Sure, Big Oil and its bought politicians will continue to argue that: ‘well, if we can’t go offshore, then let us do it next to or in (as in the case of the Arctic Refuge) protected Parks, because we promise it will be safe, this time.’

Yeah, sure. I don’t think the American people will buy that. The very least that will happen is some kind of indefinite moratorium on new oil leasing anywhere, and after that, a much stronger, safer (and more enforceable) regulatory structure and future leasing regimen.

Republican National Convention 2008 (www.treehugger.com/galleries/drill-baby-drill)

Republican National Convention 2008 (www.treehugger.com/galleries/drill-baby-drill)

2. It shuts up the “drill baby drill” crowd and all the politicians who supported them That phrase was mostly intended, anyway, as a contemptuous in-your-face slap at our environmental laws and the people who support them. Now it is a happy thing to savor their deafening silence — and total loss of credibility, loss of whatever political clout they may have thought they had, to give away & destroy the public’s natural treasures.

3. Best of all, these two political factors, stemming directly from this tragedy, gives our nation the time it needs to reassess: just where MUST (not can) we go from here? Already even some conservative politicians and pundits are slowly agreeing that we had to get away from our petroleum addiction, but they argue that would take many decades… so let’s keep drilling in the meantime.

Now we have all seen what a dirty and messy, life-destructive, toxic business, is this oil drilling, especially in places where we are trying to expand it in North America.

4. Thank God that this disaster did not occur in already leased areas in the stormy icy seas off of Alaska and in the Arctic Ocean itself. Can anyone imagine what that would be like?

If they cannot control a gusher in the relatively friendly waters and population centers of the Gulf of Mexico, what would be the consequences of a similar catastrophe near the North Pole, where most of our weather is made, and the climate already warming with an accelerated vengeance?

5. If this isn’t a teachable moment, I don’t know what is. For better or for worse, we humans seem to learn the most — and to react the best — to disasters like this. After all, it was only when the terrible dust storms of the Dust Bowl era blew the stuff right over New York and Washington in 1934-35, that the Congress took action to stop it — not before, despite all the warnings.

Dust Bowl 1930s (static.howstuffworks.com/gif/dust-bowl-cause-)

Dust Bowl 1930s (static.howstuffworks.com/gif/dust-bowl-cause-)

Now it is so obvious that we must have a real energy policy and program to implement it — a whole new way of dealing with the problem, one which at last really drastically reduces our dependence on petroleum… and just as drastically reduces our overall electricity consumption. That means a carbon tax, higher taxes per gallon of gasoline, a crash national program to invest in renewable energy sources, especially solar and wind — and NOT, for Pete’s sake, so-called “biomass” which will simply burn up more of the wood products which fertilize forests, and put even more CO2 into the atmosphere — the stupidest idea around in a long time.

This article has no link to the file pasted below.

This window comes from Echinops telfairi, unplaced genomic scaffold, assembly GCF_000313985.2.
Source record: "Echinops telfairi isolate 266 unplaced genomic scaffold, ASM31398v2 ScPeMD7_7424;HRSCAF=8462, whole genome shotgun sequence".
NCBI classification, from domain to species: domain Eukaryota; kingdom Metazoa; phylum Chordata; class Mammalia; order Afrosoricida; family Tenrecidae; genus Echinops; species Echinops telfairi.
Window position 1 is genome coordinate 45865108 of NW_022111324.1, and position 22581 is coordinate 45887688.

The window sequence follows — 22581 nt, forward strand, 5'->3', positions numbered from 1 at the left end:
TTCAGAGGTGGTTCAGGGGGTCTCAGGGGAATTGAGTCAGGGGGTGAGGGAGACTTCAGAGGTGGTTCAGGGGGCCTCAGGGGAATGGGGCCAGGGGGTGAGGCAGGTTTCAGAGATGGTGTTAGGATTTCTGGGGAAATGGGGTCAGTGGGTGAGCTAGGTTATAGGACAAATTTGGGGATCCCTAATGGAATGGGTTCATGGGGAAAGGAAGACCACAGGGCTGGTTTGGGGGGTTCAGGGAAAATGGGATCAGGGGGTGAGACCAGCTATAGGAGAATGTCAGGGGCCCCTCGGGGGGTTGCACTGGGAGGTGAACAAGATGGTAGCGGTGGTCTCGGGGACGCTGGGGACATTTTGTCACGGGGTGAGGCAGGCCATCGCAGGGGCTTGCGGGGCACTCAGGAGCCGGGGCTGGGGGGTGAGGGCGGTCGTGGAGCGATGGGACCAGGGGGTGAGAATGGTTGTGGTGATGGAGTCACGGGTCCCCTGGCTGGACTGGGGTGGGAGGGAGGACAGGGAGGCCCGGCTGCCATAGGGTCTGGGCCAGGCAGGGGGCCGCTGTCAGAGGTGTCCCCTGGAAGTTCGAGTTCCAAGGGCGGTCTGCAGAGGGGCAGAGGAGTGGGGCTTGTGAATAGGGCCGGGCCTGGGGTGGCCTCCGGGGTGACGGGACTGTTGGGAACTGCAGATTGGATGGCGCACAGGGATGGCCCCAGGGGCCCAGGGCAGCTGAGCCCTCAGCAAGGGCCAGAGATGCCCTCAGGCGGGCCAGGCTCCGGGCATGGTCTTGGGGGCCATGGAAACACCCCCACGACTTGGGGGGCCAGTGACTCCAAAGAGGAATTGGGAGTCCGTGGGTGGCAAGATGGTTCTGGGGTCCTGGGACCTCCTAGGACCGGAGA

These, and other non-coal and oil energy sources — will have have their controversies and tradeoffs too, but I have faith (born of long experience) that the good sense of the American people and our innate love for our land, will see to it that we will, now and forever after, have much stronger controls and a much more transparent decisionmaking process…so that whatever happens, it can never be as bad as this time, never again.

Obama on Science Education (www.edweek.org/.../01/20/18stem_ep-2.h29.html)

Obama on Science Education (www.edweek.org/.../01/20/18stem_ep-2.h29.html)

For President Obama, certain now to get the ‘blame’ for not doing enough (usually coming from those same Republicans and Libertarians who have told us for 30 years that the government is the problem, not the solution), this disaster has brought about a unique opportunity — and an eminently actionable one. In the scary depths of this disaster — which has exposed our national weakness and addictions like no other, yet has also muted the political opposition to strong and meaningful measures to kick our habit — we can see the seeds of rebirth, of something much much better, certainly much more sustainable for us and our national life together.

So on into the future — we CAN do it!

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4 Responses to Disaster in the Gulf: Can Anything Good Come of This?

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  2. Deepak says:

    Etsi einai. Kai na frontissoume na aureaxtithopme apo to petrelaio osso mporoume. Enallaktikes piges energeias, gia na exoume pio ftini energeia. An den vriskoume monoi mas lisseis kai perimenoume apo tous “igetes” mas, tha sernomaste sinexos sto xoma. Elina

  3. You’ve got it in one. Couldn’t have put it better.

  4. IJWTS wow! Why can’t I think of things like that?